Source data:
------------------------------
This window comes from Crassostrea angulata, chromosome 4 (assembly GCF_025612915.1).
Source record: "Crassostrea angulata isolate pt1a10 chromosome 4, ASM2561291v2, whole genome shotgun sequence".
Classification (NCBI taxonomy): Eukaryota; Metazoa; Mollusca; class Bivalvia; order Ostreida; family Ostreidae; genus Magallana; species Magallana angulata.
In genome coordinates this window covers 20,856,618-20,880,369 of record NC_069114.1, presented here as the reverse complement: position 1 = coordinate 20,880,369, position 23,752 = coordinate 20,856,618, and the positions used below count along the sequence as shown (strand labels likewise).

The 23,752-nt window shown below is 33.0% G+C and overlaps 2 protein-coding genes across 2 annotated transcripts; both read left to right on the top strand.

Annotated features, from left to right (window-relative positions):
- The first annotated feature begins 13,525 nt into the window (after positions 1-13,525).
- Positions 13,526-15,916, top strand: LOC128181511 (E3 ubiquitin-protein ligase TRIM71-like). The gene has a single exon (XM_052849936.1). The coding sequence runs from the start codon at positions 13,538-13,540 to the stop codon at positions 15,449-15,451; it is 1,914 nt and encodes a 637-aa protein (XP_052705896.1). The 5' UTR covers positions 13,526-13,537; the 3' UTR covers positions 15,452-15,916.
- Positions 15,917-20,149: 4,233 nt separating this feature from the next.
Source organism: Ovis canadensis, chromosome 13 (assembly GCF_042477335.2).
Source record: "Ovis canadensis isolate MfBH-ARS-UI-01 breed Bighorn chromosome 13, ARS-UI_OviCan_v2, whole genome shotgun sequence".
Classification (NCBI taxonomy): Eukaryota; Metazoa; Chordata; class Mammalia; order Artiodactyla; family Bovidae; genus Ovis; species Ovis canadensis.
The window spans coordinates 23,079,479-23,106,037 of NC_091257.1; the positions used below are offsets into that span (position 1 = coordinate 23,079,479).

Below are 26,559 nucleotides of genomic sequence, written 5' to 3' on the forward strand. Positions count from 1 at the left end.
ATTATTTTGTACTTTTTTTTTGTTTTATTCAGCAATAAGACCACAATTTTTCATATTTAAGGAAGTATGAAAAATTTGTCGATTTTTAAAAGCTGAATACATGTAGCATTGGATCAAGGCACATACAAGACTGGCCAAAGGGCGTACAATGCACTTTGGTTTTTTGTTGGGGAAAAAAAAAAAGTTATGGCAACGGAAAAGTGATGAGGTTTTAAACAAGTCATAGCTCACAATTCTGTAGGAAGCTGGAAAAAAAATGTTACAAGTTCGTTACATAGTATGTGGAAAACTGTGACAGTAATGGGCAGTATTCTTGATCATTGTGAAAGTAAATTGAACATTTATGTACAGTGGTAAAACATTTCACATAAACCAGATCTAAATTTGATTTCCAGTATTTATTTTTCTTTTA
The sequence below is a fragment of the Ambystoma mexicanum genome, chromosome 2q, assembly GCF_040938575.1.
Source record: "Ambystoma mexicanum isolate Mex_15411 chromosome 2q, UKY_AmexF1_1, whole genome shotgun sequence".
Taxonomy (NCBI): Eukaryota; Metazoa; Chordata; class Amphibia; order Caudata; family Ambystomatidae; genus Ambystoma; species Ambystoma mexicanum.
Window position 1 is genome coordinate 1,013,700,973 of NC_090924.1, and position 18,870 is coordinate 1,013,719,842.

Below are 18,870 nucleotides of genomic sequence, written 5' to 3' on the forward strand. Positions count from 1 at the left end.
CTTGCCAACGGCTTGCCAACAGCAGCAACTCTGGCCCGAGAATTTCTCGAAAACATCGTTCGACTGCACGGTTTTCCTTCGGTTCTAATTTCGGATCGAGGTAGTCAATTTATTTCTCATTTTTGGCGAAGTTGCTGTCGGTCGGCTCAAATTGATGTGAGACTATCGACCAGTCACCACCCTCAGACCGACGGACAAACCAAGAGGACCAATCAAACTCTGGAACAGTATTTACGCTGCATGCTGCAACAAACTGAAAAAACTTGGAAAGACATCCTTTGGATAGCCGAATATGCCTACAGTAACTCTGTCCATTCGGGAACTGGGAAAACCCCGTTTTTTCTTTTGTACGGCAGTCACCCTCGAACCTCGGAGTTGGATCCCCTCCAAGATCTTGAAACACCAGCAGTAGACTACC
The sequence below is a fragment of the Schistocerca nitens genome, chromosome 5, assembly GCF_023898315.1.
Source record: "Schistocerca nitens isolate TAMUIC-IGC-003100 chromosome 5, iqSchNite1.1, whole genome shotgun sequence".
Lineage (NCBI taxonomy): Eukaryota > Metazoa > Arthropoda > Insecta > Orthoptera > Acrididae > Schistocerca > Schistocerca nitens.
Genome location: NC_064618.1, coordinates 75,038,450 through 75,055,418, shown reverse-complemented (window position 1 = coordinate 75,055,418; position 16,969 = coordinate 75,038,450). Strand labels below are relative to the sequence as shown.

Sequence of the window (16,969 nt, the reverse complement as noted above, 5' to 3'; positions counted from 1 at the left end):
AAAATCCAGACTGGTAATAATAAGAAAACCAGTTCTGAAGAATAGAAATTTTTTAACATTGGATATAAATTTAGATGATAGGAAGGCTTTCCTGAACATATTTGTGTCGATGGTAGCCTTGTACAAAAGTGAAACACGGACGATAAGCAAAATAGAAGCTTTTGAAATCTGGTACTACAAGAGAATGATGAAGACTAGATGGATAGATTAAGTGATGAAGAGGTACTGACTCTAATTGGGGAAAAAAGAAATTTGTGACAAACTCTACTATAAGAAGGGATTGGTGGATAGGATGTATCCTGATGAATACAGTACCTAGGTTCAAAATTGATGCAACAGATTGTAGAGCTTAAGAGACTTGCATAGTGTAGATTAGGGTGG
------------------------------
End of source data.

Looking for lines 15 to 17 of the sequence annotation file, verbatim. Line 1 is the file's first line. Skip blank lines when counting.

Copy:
ATTATTTTGTACTTTTTTTTTGTTTTATTCAGCAATAAGACCACAATTTTTCATATTTAAGGAAGTATGAAAAATTTGTCGATTTTTAAAAGCTGAATACATGTAGCATTGGATCAAGGCACATACAAGACTGGCCAAAGGGCGTACAATGCACTTTGGTTTTTTGTTGGGGAAAAAAAAAAAGTTATGGCAACGGAAAAGTGATGAGGTTTTAAACAAGTCATAGCTCACAATTCTGTAGGAAGCTGGAAAAAAAATGTTACAAGTTCGTTACATAGTATGTGGAAAACTGTGACAGTAATGGGCAGTATTCTTGATCATTGTGAAAGTAAATTGAACATTTATGTACAGTGGTAAAACATTTCACATAAACCAGATCTAAATTTGATTTCCAGTATTTATTTTTCTTTTA
The sequence below is a fragment of the Ambystoma mexicanum genome, chromosome 2q, assembly GCF_040938575.1.
Source record: "Ambystoma mexicanum isolate Mex_15411 chromosome 2q, UKY_AmexF1_1, whole genome shotgun sequence".